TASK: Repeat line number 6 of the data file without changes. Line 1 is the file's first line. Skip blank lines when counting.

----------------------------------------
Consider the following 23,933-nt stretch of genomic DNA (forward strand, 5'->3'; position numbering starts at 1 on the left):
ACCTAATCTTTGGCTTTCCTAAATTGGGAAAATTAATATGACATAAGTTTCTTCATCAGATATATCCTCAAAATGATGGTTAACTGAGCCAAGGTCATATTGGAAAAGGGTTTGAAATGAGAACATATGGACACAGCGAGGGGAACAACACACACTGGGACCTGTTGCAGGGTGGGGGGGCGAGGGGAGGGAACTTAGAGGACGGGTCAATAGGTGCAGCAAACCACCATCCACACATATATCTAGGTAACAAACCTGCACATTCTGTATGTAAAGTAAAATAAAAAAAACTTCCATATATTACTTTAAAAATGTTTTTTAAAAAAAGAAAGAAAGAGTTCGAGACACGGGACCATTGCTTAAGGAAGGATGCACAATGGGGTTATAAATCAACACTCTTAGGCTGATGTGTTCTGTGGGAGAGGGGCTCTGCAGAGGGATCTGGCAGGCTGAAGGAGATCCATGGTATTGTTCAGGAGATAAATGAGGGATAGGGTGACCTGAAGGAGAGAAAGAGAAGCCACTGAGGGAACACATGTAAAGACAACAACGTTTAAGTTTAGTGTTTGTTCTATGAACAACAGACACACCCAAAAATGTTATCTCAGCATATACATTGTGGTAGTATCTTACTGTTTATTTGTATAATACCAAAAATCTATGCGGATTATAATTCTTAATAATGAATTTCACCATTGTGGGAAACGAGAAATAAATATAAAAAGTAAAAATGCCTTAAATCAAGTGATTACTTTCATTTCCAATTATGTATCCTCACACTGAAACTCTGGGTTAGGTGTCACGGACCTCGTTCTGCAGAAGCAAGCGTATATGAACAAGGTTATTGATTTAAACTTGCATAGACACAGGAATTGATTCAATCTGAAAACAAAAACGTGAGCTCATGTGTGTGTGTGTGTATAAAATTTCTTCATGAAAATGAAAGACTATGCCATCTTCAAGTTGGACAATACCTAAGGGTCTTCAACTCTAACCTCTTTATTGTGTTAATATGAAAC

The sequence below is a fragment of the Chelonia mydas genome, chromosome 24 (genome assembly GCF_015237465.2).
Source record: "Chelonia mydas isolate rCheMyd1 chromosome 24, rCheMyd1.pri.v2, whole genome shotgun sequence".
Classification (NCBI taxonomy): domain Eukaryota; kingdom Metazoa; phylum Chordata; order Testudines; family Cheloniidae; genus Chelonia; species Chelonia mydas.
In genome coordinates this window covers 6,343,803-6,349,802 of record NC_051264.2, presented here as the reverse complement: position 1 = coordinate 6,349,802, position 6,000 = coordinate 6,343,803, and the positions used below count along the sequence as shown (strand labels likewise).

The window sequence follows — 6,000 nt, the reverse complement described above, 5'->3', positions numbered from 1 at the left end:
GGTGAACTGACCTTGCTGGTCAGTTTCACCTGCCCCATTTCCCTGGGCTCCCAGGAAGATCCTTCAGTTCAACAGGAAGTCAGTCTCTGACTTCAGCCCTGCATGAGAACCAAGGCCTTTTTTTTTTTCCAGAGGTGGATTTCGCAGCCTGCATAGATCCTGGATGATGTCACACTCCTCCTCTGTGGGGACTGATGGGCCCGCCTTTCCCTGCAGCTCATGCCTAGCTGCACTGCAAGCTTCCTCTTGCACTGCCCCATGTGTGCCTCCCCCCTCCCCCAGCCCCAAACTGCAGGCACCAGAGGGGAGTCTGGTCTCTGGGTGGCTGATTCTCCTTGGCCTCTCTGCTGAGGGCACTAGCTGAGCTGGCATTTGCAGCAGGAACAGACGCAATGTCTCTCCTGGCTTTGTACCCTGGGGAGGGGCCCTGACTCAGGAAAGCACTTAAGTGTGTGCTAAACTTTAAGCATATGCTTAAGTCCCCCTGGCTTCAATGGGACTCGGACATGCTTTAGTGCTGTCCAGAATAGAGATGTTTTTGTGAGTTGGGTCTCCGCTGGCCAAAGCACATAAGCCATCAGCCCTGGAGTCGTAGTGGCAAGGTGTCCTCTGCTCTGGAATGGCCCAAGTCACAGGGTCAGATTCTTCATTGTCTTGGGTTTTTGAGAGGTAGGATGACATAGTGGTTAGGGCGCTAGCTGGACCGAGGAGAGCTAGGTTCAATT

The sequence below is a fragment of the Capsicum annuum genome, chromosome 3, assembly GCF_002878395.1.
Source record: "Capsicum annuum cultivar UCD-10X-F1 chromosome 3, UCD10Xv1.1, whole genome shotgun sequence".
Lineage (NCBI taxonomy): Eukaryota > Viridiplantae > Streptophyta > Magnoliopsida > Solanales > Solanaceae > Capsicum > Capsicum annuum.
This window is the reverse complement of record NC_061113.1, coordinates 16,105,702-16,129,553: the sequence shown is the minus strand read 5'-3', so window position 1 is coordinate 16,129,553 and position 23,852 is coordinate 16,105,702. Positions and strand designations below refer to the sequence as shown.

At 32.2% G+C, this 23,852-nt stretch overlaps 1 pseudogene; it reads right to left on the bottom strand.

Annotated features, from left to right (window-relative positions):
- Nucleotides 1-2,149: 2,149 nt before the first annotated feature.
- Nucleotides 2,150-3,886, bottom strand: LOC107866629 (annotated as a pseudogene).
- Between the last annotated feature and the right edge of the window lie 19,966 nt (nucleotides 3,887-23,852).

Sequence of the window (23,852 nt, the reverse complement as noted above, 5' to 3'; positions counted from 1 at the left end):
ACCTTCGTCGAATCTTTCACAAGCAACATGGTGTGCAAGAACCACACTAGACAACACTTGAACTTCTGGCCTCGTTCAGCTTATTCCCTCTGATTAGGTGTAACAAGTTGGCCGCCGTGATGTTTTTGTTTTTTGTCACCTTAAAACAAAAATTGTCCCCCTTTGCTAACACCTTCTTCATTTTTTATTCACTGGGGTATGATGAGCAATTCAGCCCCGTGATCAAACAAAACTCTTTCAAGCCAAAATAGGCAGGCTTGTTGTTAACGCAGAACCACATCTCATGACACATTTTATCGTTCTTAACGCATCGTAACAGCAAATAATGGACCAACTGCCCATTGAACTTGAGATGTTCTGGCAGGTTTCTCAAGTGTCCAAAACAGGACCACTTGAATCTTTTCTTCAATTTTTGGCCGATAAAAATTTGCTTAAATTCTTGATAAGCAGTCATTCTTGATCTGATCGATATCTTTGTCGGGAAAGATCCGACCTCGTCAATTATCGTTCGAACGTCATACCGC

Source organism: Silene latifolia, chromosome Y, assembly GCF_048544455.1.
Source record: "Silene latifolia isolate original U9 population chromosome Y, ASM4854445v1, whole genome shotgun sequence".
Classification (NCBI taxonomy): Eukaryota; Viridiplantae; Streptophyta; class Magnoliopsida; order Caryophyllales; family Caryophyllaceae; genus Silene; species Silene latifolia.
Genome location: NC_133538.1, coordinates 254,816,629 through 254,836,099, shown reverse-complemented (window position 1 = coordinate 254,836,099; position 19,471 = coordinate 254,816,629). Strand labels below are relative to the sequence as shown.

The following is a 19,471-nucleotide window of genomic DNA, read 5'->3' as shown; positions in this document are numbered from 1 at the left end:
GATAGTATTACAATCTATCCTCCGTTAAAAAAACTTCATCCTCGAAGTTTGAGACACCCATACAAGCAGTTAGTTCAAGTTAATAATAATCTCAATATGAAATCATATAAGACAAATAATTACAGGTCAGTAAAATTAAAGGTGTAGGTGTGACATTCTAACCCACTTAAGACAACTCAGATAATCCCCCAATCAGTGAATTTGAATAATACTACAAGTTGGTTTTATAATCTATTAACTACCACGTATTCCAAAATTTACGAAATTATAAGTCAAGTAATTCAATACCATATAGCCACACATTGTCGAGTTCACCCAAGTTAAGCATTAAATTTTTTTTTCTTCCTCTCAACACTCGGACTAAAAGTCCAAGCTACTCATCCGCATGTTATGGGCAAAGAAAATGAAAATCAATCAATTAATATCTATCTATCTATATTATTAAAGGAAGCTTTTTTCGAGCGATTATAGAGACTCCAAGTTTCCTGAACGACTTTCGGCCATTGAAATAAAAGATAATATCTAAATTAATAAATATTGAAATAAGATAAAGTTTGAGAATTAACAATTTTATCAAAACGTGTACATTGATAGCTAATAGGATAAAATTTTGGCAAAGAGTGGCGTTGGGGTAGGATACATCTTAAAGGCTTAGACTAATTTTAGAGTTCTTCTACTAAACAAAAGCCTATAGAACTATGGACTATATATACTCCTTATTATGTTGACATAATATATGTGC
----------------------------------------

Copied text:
In genome coordinates this window covers 6,343,803-6,349,802 of record NC_051264.2, presented here as the reverse complement: position 1 = coordinate 6,349,802, position 6,000 = coordinate 6,343,803, and the positions used below count along the sequence as shown (strand labels likewise).